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Angry elephant helped Las Vegas auto shop make its mark

As white elephants go, this one hasn’t been much of a burden.

For more than 30 years now, a North Las Vegas auto body shop has housed the full-scale model of a giant, angry-looking elephant at the corner of its yard on the west side of Interstate 15 north of Carey Avenue. Both the business and its unofficial mascot are still going strong.

Francis Connell, who owns the C&S Body and Fender Shop with her husband, Guy, said the elephant came to them from a man who hoped to sell it to Circus Circus. The deal never happened, so in 1983 the fiberglass statue was hauled in three pieces to the back of C&S’ property and assembled facing the west side of the interstate. It’s been frozen there in midcharge ever since.

“Probably if someone tried to move him now he’d disintegrate,” Connell said.

The elephant’s slogan is a more recent edition. In the past year or so, some enterprising graffiti tagger painted the words “Elephants Will Kill” on the wall directly under the statue’s trunk and flared tusks. Connell said she found out about it from her grandson, who spotted the graffiti from I-15.

“Just look at what these taggers will do to a poor elephant just standing there minding his own business,” she said in mock outrage.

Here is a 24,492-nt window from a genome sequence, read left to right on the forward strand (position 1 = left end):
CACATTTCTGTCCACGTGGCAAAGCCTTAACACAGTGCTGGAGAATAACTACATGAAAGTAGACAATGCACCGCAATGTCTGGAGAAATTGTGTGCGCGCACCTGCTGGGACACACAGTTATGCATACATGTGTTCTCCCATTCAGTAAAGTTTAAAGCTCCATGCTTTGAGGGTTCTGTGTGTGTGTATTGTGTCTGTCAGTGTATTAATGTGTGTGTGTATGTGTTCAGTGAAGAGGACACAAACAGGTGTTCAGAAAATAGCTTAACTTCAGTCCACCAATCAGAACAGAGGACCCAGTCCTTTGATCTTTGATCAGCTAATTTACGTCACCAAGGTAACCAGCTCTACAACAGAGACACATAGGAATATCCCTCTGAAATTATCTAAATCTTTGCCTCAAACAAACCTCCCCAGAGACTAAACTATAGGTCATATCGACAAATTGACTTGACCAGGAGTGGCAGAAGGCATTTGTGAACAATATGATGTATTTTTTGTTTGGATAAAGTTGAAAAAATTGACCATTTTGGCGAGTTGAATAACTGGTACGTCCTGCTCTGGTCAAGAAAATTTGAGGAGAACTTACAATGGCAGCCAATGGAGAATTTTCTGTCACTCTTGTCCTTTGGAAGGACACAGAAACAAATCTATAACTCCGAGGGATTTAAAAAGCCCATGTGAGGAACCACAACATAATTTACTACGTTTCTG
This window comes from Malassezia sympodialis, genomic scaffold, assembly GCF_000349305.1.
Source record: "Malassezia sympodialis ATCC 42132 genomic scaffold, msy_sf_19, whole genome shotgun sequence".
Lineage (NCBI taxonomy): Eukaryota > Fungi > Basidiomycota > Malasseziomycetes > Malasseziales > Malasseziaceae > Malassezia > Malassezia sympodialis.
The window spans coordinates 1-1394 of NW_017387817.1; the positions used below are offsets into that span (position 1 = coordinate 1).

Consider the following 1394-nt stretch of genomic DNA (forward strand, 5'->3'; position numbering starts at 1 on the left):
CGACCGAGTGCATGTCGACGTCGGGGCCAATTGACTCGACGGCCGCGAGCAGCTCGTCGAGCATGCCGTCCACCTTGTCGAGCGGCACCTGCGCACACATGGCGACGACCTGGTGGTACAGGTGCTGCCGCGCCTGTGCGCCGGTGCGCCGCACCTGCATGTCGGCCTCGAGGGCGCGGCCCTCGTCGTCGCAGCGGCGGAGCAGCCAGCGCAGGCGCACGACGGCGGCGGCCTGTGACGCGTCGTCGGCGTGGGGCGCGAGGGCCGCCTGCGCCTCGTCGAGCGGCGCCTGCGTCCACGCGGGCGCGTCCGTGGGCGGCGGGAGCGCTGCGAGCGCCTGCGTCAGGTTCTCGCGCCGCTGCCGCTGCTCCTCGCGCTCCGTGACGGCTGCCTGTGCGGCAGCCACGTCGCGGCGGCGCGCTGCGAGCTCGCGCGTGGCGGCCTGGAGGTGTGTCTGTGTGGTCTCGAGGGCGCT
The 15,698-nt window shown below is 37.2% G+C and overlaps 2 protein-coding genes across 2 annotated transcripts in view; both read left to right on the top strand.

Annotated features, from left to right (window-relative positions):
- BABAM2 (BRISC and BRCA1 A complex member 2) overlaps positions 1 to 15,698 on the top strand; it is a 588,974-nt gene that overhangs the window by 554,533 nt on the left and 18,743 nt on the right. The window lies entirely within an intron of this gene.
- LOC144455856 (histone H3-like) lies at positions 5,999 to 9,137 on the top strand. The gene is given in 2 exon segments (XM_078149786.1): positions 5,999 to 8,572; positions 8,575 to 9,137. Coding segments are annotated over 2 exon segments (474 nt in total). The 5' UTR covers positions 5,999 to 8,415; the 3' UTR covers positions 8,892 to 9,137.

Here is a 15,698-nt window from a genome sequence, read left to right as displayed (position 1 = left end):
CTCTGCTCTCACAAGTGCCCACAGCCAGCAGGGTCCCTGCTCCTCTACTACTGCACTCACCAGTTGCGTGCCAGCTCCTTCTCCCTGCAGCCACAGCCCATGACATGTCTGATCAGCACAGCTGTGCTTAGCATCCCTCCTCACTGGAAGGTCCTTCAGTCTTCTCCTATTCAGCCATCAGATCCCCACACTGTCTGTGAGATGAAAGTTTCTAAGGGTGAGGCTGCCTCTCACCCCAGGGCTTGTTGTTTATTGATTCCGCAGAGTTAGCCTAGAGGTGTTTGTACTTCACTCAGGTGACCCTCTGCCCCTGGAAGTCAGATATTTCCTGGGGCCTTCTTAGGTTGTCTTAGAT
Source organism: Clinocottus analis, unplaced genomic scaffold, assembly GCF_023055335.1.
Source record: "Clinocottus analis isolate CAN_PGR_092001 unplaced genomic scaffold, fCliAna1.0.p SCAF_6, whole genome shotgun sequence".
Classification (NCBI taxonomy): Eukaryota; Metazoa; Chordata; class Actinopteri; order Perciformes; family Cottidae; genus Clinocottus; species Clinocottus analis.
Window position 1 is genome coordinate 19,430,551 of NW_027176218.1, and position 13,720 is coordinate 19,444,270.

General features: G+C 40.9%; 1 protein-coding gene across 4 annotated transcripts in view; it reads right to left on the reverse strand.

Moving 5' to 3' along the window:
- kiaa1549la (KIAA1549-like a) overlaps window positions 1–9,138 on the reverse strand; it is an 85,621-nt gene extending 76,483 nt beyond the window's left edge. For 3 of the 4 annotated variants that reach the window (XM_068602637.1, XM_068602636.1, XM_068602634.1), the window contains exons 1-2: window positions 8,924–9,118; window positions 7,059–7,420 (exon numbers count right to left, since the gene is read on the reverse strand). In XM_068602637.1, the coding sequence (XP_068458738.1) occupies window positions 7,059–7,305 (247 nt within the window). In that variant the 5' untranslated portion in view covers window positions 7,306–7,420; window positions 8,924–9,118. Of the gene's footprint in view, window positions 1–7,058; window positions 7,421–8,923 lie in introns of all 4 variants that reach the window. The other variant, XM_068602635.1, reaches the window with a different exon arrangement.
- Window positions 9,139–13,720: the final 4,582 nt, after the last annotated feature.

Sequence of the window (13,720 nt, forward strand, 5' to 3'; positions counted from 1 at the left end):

Connell said she has no immediate plans to paint over the graffiti, which is nicely lettered and, she has to admit, does seem to fit the animal’s aggressive posture.

The statue used to be more obvious, before bushes in C&S’s back lot grew up around it and the interstate was widened, landscaped and crisscrossed with overpasses. Connell said they would use the elephant as a landmark to help guide customers to the body shop.

For a while, it even attracted people who didn’t need their fenders fixed. Connell said a British fellow once asked if he could put some girls on the elephant’s back for a photo shoot, but her husband rejected the idea because of the liability involved.

The statue now spends most days hidden in the shadow of the nearby Fifth Street bridge over I-15, which the Connells jokingly refer to as the “bridge to nowhere” on account of it literally not going anywhere. There are commuters who drive by the elephant every day and scarcely notice it’s there.

A drawing of an elephant riding in a car still appears on C&S’ business cards, but that’s about the extent of its marketing value. Connell said they used to feature it in their phone book ad, back when people used phone books.

This year will mark C&S’ 50th anniversary in the Las Vegas Valley, roughly 35 years of it at its present location on Losee Road.

Asked how they plan to celebrate, Connell laughed and said she’d like to mark the occasion by closing the place.

Needless to say, the white elephant was not amused.

Contact Henry Brean at hbrean@reviewjournal.com or 702-383-0350. Follow @RefriedBrean on Twitter.

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